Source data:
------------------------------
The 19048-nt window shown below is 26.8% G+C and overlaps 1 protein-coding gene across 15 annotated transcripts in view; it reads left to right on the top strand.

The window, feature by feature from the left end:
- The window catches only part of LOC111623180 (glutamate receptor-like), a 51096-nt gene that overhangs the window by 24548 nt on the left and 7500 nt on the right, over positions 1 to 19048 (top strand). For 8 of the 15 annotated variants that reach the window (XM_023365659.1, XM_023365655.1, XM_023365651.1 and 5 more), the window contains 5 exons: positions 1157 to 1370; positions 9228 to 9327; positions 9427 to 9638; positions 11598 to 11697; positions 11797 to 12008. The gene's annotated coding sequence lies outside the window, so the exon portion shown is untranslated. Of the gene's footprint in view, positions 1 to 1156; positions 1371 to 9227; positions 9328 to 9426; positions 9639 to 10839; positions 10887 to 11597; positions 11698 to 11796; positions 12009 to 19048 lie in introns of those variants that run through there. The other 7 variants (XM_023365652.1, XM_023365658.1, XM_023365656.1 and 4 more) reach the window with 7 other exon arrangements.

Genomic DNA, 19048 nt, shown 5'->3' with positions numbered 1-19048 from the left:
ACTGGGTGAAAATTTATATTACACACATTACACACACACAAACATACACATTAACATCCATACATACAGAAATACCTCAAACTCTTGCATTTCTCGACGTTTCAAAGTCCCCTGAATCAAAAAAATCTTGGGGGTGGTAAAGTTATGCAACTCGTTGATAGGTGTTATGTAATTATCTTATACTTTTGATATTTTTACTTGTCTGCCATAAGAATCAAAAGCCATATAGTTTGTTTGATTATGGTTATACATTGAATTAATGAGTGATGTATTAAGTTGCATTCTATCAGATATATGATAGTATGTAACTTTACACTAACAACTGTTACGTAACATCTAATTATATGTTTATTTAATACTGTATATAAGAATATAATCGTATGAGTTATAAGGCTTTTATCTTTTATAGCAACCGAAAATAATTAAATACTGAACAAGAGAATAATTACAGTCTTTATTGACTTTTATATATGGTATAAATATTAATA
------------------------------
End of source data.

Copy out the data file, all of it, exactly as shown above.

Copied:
The 19048-nt window shown below is 26.8% G+C and overlaps 1 protein-coding gene across 15 annotated transcripts in view; it reads left to right on the top strand.

The window, feature by feature from the left end:
- The window catches only part of LOC111623180 (glutamate receptor-like), a 51096-nt gene that overhangs the window by 24548 nt on the left and 7500 nt on the right, over positions 1 to 19048 (top strand). For 8 of the 15 annotated variants that reach the window (XM_023365659.1, XM_023365655.1, XM_023365651.1 and 5 more), the window contains 5 exons: positions 1157 to 1370; positions 9228 to 9327; positions 9427 to 9638; positions 11598 to 11697; positions 11797 to 12008. The gene's annotated coding sequence lies outside the window, so the exon portion shown is untranslated. Of the gene's footprint in view, positions 1 to 1156; positions 1371 to 9227; positions 9328 to 9426; positions 9639 to 10839; positions 10887 to 11597; positions 11698 to 11796; positions 12009 to 19048 lie in introns of those variants that run through there. The other 7 variants (XM_023365652.1, XM_023365658.1, XM_023365656.1 and 4 more) reach the window with 7 other exon arrangements.

Genomic DNA, 19048 nt, shown 5'->3' with positions numbered 1-19048 from the left:
ACTGGGTGAAAATTTATATTACACACATTACACACACACAAACATACACATTAACATCCATACATACAGAAATACCTCAAACTCTTGCATTTCTCGACGTTTCAAAGTCCCCTGAATCAAAAAAATCTTGGGGGTGGTAAAGTTATGCAACTCGTTGATAGGTGTTATGTAATTATCTTATACTTTTGATATTTTTACTTGTCTGCCATAAGAATCAAAAGCCATATAGTTTGTTTGATTATGGTTATACATTGAATTAATGAGTGATGTATTAAGTTGCATTCTATCAGATATATGATAGTATGTAACTTTACACTAACAACTGTTACGTAACATCTAATTATATGTTTATTTAATACTGTATATAAGAATATAATCGTATGAGTTATAAGGCTTTTATCTTTTATAGCAACCGAAAATAATTAAATACTGAACAAGAGAATAATTACAGTCTTTATTGACTTTTATATATGGTATAAATATTAATA